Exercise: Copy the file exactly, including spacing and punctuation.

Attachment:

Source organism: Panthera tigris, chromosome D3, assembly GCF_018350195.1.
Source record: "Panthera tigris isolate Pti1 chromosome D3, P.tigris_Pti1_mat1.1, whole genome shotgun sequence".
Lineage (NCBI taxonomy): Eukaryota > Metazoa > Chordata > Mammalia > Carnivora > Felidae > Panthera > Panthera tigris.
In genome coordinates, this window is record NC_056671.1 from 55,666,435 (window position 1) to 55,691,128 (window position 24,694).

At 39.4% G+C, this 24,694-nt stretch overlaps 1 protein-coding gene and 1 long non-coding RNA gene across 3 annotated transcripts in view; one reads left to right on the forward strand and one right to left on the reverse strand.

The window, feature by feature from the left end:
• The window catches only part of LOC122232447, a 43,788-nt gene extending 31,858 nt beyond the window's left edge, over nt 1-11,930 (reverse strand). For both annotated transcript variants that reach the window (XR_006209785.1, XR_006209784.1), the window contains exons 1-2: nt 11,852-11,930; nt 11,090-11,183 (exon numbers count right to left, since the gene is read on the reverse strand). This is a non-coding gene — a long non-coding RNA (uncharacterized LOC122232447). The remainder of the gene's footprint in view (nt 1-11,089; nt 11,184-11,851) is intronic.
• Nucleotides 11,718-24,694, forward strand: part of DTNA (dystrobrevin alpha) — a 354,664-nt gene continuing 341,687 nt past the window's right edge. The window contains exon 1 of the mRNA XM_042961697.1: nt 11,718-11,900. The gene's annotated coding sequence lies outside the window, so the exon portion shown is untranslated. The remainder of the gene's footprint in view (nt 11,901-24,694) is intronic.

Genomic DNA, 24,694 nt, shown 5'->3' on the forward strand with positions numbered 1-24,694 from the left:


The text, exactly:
Source organism: Panthera tigris, chromosome D3, assembly GCF_018350195.1.
Source record: "Panthera tigris isolate Pti1 chromosome D3, P.tigris_Pti1_mat1.1, whole genome shotgun sequence".
Lineage (NCBI taxonomy): Eukaryota > Metazoa > Chordata > Mammalia > Carnivora > Felidae > Panthera > Panthera tigris.
In genome coordinates, this window is record NC_056671.1 from 55,666,435 (window position 1) to 55,691,128 (window position 24,694).

At 39.4% G+C, this 24,694-nt stretch overlaps 1 protein-coding gene and 1 long non-coding RNA gene across 3 annotated transcripts in view; one reads left to right on the forward strand and one right to left on the reverse strand.

The window, feature by feature from the left end:
• The window catches only part of LOC122232447, a 43,788-nt gene extending 31,858 nt beyond the window's left edge, over nt 1-11,930 (reverse strand). For both annotated transcript variants that reach the window (XR_006209785.1, XR_006209784.1), the window contains exons 1-2: nt 11,852-11,930; nt 11,090-11,183 (exon numbers count right to left, since the gene is read on the reverse strand). This is a non-coding gene — a long non-coding RNA (uncharacterized LOC122232447). The remainder of the gene's footprint in view (nt 1-11,089; nt 11,184-11,851) is intronic.
• Nucleotides 11,718-24,694, forward strand: part of DTNA (dystrobrevin alpha) — a 354,664-nt gene continuing 341,687 nt past the window's right edge. The window contains exon 1 of the mRNA XM_042961697.1: nt 11,718-11,900. The gene's annotated coding sequence lies outside the window, so the exon portion shown is untranslated. The remainder of the gene's footprint in view (nt 11,901-24,694) is intronic.

Genomic DNA, 24,694 nt, shown 5'->3' on the forward strand with positions numbered 1-24,694 from the left: